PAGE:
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Nicholas BIERI part two
Posted by: Lorine McGinnis Schulze Date: July 10, 1998 at 10:41:26
  of 562

By the winter of 1727 Nicholas was at the Pequea Creek Settlement in Conestoga (now Lancaster Co.) Chester Co. PA. He was part of the second largest group of Swiss Mennonites to settle there; the original
group having gone in 1710. In 1728 he crossed the Susquehanna River in Springettsbury Manor, travelling with his family by covered wagon (conestogas) and settling on the north shore of Codorus Creek, one mile south of present day York, Manchester Tp. York Co. PA. In 1729 Springettsbury Manor was included with Lancaster Co. when it was organized and separated from Chester Co.

Some of the Maryland settlers had been encroaching on the territory and in 1733 Samuel Blunston was commissioned by the Pennsylvania proprietors to issue temporary licences to citizens of PA for land in
Springettsbury Manor. Patents were to be granted on final purchase by the proprietors from the natives. In 1733 Nicholas obtained a Blunston licence for land in Springettsbury Manor. He was one of over 50 German-speaking settlers to do so. On 20 Oct. 1736 the Blunston licence was confirmed by Thomas Penn and a patent granted for 200 acres on Codorus Creek.

However Nicholas plantation along with others in the Springettsbury Manor, had become involved in the boundary dispute between PA and Maryland. The settlers agreed to allow Maryland to survey their land but found themselves deceived and discriminated against by Maryland authorities, so on 13 Aug. 1736 he and 55 other settlers at Springettsbury Manor petitioned to be re-instated as citizens of Pennsylania and not of Maryland. The settlers stated they had erred in allowing Maryland to assume their lots, and the Council in Philadelphia promptly declared them under the protection of Pennsylvania.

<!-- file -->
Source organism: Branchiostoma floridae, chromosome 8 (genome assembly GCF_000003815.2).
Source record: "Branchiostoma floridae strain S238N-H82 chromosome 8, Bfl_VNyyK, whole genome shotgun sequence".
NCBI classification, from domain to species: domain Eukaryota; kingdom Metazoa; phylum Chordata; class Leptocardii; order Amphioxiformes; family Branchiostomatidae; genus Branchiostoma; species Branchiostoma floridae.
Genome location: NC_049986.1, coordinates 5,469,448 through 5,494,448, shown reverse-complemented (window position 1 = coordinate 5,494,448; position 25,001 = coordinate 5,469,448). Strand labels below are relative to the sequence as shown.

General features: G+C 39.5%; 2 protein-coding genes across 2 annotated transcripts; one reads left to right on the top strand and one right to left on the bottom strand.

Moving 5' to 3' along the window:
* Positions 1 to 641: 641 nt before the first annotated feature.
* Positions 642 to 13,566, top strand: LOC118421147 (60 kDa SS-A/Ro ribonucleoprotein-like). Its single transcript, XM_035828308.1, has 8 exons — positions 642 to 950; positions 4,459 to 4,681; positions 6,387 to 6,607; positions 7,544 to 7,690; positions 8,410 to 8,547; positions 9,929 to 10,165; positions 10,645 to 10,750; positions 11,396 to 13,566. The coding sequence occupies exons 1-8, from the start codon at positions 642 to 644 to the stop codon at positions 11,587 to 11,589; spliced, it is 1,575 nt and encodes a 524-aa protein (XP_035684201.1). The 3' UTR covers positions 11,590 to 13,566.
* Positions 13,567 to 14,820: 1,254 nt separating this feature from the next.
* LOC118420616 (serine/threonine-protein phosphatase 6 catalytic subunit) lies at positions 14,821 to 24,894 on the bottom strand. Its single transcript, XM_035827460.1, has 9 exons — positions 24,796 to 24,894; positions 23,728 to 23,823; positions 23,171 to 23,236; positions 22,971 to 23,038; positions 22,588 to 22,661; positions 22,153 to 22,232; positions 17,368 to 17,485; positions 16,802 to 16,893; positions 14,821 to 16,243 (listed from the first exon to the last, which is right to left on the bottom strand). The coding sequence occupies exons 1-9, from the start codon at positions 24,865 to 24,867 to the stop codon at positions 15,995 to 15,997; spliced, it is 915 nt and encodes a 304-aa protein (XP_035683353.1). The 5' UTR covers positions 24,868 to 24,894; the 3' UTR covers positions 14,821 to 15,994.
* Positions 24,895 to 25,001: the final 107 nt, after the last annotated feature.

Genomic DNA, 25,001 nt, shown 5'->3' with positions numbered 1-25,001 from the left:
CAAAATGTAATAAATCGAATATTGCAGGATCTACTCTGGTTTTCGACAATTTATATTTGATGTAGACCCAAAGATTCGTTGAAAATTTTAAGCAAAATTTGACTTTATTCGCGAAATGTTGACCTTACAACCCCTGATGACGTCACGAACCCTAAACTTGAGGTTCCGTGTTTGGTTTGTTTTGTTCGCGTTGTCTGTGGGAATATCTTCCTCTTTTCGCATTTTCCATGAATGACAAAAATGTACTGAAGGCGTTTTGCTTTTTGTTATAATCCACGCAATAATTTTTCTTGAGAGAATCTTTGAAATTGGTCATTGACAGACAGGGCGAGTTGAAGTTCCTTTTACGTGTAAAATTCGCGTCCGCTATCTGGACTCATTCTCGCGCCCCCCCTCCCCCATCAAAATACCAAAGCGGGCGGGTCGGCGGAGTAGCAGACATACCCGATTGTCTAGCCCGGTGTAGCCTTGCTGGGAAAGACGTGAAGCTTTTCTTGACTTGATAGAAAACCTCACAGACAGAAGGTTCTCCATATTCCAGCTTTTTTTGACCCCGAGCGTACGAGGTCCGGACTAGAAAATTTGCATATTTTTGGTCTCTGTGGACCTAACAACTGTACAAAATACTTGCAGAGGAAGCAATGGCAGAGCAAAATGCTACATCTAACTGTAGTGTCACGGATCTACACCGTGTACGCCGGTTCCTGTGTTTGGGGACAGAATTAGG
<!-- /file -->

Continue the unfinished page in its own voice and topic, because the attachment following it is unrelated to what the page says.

Nicholas and his neighbours (including the famous Michael Donner of the future ill-fated Donner Party) had written previously to the
Governor of Maryland informing him of their intentions to acknowledge the jurisdiciton of Pennsylvania. Their actions were regarded as a revolt by Germans and on 21 Oct. 1736 the 56 signers were ordered arrested for sedition. 300 men from Maryland attacked the settlers - their property was stolen, homes were burned, crops were destroyed, and men and their sons were marched 100 miles on foot to prison.

Nicholas himself was arrested in 1737 on a writ issued from the Supreme Court of Maryland for refusing to hold his land under Lord Baltmore, and sent to Annapolis jail. He gave bail for release but wasallowed to keep his land until the dispute was settled between PA and Maryland.

On 2 May 1737 172 acres of Nicholas' land was surveyed to Captain Charles Higginbotham of Maryland, and on May 5 the land was granted to Captain Higginbotham by Lord Baltimore. In 1748 Nicholas was taken to court in Philadelphia for refusing to give Higginbotham the land.

In 1761 he died in Manchester Tp. York Co. PA

His son John BIERI/BEERY b 1729 PA m Catharine HUNSICKER and settled in Fairfield Co. OHIO. John's brother Nicholas BEERY b 1739 PA died 16 Feb. 1812 Fairfield Co. OHIO. Another brother, Abraham BEERY b 1737 PA died 16 May 1799 Rockingham Co. VA. I descend from a sister Maria Magdalena BEERY who m John HUNSICKER (brother to Catharine above)

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